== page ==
SciELO - Scientific Electronic Library Online

vol.28 issue2Comparison of real-time polymerase chain reaction and antigenemia assay to detect cytomegalovirus in pediatric transplantsInvasive fungal disease in patients from five hospitals in the Valparaíso Region, Chile: 2004 to 2009 author indexsubject indexarticles search
Home Pagealphabetic serial listing  

Services on Demand




Related links


Revista chilena de infectología

Print version ISSN 0716-1018


AJENJO H, M. Cristina et al. Epidemiologial profile of invasive candidiasis in intensive care units at a university hospital. Rev. chil. infectol. [online]. 2011, vol.28, n.2, pp.118-122. ISSN 0716-1018.

Invasive candidiasis (IC) epidemiology has changed in critically ill patients and limited data are available in Chile. Objective: To describe the epidemiological and microbiological profile of IC in critically ill patients. Methods: Observational prospective study conducted from October 2001 to August 2003 in critically ill adults with suspected or confirmed IC. Results: 53 patients met criteria for IC, finding 18 (33.9%) candidemias, 22 (41.5%) disseminated IC, and 13 (24.5%) local IC. We identified 8 (44.4%) C. albicans and 10 (55.6%) non-albicans Candida in candidemias. C. tropicalis was the predominant non-albicans species (27.7%). An 88.8 % of Candidas sp recovered in candidemias were fluconazole susceptible. Overall hospital mortality was 24.5%. Mortality in candidemia was significantly lower than in disseminated IC (16.6 vs 31.8%, p = 0.02). Conclusions: A higher proportion of non-albicans Candida was observed in candidemias from critically ill patients. However, most of these strains were fluconazole susceptible. A lower overall mortality was observed in candidemias.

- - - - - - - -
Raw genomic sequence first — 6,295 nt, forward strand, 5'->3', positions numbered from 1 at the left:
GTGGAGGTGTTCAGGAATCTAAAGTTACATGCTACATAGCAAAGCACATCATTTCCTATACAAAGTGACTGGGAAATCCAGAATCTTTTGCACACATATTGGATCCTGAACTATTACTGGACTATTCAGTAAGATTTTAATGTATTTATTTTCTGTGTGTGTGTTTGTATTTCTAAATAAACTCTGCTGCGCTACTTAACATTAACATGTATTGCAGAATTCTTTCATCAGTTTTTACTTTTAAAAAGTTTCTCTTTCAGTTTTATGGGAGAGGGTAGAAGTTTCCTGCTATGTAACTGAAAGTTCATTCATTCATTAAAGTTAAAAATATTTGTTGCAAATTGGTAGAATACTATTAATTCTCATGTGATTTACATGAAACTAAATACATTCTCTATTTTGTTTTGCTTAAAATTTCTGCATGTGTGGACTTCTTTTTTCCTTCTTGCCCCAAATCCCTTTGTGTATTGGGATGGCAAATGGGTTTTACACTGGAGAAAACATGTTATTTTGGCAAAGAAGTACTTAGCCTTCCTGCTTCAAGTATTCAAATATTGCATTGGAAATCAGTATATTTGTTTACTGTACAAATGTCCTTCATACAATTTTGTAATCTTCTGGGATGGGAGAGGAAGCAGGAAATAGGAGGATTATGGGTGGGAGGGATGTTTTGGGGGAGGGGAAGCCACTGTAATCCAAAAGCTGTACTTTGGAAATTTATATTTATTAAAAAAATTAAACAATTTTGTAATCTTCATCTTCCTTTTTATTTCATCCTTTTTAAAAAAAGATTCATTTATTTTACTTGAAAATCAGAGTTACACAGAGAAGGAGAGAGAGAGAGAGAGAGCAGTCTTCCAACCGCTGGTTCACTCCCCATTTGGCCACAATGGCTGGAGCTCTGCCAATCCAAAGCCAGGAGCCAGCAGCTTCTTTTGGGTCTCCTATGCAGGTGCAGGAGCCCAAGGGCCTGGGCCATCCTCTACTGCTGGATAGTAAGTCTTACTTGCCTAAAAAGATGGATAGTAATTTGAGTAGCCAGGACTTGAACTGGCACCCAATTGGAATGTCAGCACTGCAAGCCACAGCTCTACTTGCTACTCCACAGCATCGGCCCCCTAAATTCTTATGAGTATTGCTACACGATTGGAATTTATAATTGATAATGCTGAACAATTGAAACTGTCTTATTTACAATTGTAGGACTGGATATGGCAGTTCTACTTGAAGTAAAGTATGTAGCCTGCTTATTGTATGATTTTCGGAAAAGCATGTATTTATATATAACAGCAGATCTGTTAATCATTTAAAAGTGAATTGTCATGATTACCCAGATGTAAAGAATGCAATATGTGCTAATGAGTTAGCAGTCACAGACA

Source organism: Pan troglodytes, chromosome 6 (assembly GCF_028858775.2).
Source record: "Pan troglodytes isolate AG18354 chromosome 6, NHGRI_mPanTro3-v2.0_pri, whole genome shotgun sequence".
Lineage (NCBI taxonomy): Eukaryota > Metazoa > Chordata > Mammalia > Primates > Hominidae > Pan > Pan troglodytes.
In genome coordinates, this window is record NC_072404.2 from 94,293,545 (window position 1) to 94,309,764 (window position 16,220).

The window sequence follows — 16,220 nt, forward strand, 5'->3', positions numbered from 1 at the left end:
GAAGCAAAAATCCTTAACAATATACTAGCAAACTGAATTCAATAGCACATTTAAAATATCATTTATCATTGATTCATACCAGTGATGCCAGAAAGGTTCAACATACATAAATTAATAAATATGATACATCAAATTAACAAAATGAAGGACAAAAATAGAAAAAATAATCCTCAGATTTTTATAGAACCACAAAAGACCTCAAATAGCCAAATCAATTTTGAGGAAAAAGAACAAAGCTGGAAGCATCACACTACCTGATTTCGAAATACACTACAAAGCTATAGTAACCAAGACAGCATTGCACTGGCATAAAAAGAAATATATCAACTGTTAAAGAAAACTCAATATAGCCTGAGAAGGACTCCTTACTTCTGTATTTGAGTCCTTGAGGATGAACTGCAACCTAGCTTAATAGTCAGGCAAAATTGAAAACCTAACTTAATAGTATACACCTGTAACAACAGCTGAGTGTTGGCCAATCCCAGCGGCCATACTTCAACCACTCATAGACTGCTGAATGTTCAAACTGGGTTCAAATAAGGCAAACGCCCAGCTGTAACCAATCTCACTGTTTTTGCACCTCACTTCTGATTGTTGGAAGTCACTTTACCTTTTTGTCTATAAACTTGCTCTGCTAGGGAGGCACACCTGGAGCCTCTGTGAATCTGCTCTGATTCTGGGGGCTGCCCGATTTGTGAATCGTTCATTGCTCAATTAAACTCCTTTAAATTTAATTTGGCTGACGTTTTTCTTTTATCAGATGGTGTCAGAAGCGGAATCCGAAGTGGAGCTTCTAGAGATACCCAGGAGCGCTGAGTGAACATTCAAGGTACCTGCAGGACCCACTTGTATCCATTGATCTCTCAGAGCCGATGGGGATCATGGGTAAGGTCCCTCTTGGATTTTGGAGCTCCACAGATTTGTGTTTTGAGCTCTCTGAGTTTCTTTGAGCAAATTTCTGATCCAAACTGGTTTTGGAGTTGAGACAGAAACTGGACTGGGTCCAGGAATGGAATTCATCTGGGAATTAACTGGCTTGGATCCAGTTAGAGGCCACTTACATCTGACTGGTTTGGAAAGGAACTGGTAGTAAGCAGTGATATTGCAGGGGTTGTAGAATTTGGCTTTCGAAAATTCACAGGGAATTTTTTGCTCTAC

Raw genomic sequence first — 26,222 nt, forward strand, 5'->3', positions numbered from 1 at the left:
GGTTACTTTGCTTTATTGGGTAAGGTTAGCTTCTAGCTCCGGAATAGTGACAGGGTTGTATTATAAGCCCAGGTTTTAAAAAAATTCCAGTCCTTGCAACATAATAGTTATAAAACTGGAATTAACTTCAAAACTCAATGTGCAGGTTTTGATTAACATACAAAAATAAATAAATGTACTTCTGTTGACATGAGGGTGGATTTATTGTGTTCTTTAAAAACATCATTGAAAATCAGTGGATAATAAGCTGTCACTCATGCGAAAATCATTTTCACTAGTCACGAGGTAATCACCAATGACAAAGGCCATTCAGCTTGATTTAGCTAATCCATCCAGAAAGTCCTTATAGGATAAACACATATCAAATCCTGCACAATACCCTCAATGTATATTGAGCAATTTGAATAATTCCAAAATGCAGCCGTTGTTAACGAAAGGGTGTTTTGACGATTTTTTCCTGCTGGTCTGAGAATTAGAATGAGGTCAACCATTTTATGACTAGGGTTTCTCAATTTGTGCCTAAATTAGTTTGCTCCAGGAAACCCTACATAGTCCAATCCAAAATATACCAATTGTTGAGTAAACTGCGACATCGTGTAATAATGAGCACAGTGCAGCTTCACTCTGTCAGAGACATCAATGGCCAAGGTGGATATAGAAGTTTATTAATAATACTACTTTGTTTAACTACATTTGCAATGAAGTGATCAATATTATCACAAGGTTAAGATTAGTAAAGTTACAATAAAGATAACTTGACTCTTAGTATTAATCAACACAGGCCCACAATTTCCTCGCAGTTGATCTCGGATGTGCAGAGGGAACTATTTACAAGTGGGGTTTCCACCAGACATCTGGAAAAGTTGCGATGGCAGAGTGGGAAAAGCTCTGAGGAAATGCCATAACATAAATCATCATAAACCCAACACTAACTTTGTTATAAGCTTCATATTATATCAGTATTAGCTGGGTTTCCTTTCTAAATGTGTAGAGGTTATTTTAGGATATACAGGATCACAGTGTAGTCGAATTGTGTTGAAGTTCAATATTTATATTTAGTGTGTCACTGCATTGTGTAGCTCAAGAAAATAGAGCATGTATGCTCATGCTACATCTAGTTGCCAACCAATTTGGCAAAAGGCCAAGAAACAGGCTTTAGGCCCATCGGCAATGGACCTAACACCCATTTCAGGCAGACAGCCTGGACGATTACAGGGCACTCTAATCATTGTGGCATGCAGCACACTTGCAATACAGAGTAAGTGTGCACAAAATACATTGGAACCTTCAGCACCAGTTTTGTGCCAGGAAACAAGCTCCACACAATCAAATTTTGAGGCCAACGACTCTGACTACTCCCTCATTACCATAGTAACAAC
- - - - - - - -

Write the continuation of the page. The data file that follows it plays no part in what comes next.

Keywords : Invasive candidiasis; intensive care unit fluconazole.

        · abstract in Spanish     · text in Spanish     · Spanish ( pdf )


Creative Commons License All the contents of this journal, except where otherwise noted, is licensed under a Creative Commons Attribution License